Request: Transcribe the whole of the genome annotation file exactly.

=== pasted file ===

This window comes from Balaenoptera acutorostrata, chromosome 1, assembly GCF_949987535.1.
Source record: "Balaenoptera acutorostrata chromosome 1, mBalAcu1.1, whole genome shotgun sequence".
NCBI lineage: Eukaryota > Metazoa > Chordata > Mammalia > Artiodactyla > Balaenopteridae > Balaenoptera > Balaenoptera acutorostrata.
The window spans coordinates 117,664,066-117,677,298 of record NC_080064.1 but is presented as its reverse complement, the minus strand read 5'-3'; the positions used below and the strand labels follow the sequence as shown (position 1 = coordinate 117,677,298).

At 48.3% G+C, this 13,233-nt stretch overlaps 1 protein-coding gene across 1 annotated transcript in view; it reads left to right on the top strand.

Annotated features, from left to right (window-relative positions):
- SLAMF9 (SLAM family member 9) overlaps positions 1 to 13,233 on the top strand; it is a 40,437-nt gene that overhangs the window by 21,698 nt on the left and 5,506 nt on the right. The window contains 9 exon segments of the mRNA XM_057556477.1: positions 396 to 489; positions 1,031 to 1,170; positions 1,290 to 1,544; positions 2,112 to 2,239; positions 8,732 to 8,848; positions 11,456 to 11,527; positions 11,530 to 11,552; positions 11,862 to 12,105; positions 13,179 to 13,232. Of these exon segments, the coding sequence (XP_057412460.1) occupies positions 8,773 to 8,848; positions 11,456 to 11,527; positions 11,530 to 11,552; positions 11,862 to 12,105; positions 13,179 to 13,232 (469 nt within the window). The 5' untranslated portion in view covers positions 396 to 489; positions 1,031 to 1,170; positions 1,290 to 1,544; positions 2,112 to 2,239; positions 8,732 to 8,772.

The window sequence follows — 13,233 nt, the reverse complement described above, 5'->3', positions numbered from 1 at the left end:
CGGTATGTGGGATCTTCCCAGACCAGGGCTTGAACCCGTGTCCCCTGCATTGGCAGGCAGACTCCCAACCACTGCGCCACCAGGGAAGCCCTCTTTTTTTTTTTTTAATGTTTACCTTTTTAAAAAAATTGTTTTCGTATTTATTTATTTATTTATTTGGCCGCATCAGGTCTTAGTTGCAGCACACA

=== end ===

This window comes from Balaenoptera acutorostrata, chromosome 1, assembly GCF_949987535.1.
Source record: "Balaenoptera acutorostrata chromosome 1, mBalAcu1.1, whole genome shotgun sequence".
NCBI lineage: Eukaryota > Metazoa > Chordata > Mammalia > Artiodactyla > Balaenopteridae > Balaenoptera > Balaenoptera acutorostrata.
The window spans coordinates 117,664,066-117,677,298 of record NC_080064.1 but is presented as its reverse complement, the minus strand read 5'-3'; the positions used below and the strand labels follow the sequence as shown (position 1 = coordinate 117,677,298).

At 48.3% G+C, this 13,233-nt stretch overlaps 1 protein-coding gene across 1 annotated transcript in view; it reads left to right on the top strand.

Annotated features, from left to right (window-relative positions):
- SLAMF9 (SLAM family member 9) overlaps positions 1 to 13,233 on the top strand; it is a 40,437-nt gene that overhangs the window by 21,698 nt on the left and 5,506 nt on the right. The window contains 9 exon segments of the mRNA XM_057556477.1: positions 396 to 489; positions 1,031 to 1,170; positions 1,290 to 1,544; positions 2,112 to 2,239; positions 8,732 to 8,848; positions 11,456 to 11,527; positions 11,530 to 11,552; positions 11,862 to 12,105; positions 13,179 to 13,232. Of these exon segments, the coding sequence (XP_057412460.1) occupies positions 8,773 to 8,848; positions 11,456 to 11,527; positions 11,530 to 11,552; positions 11,862 to 12,105; positions 13,179 to 13,232 (469 nt within the window). The 5' untranslated portion in view covers positions 396 to 489; positions 1,031 to 1,170; positions 1,290 to 1,544; positions 2,112 to 2,239; positions 8,732 to 8,772.

The window sequence follows — 13,233 nt, the reverse complement described above, 5'->3', positions numbered from 1 at the left end:
CGGTATGTGGGATCTTCCCAGACCAGGGCTTGAACCCGTGTCCCCTGCATTGGCAGGCAGACTCCCAACCACTGCGCCACCAGGGAAGCCCTCTTTTTTTTTTTTTAATGTTTACCTTTTTAAAAAAATTGTTTTCGTATTTATTTATTTATTTATTTGGCCGCATCAGGTCTTAGTTGCAGCACACA